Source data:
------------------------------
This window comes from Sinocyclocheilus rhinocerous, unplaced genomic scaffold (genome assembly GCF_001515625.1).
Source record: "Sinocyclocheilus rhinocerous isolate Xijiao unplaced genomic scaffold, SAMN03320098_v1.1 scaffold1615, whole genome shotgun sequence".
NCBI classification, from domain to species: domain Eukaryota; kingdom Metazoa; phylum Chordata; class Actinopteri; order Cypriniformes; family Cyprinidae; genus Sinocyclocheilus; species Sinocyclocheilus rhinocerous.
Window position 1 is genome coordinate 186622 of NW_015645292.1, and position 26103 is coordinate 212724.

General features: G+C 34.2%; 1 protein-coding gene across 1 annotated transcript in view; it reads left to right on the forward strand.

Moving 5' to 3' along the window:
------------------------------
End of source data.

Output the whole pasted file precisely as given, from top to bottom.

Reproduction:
This window comes from Sinocyclocheilus rhinocerous, unplaced genomic scaffold (genome assembly GCF_001515625.1).
Source record: "Sinocyclocheilus rhinocerous isolate Xijiao unplaced genomic scaffold, SAMN03320098_v1.1 scaffold1615, whole genome shotgun sequence".
NCBI classification, from domain to species: domain Eukaryota; kingdom Metazoa; phylum Chordata; class Actinopteri; order Cypriniformes; family Cyprinidae; genus Sinocyclocheilus; species Sinocyclocheilus rhinocerous.
Window position 1 is genome coordinate 186622 of NW_015645292.1, and position 26103 is coordinate 212724.

General features: G+C 34.2%; 1 protein-coding gene across 1 annotated transcript in view; it reads left to right on the forward strand.

Moving 5' to 3' along the window: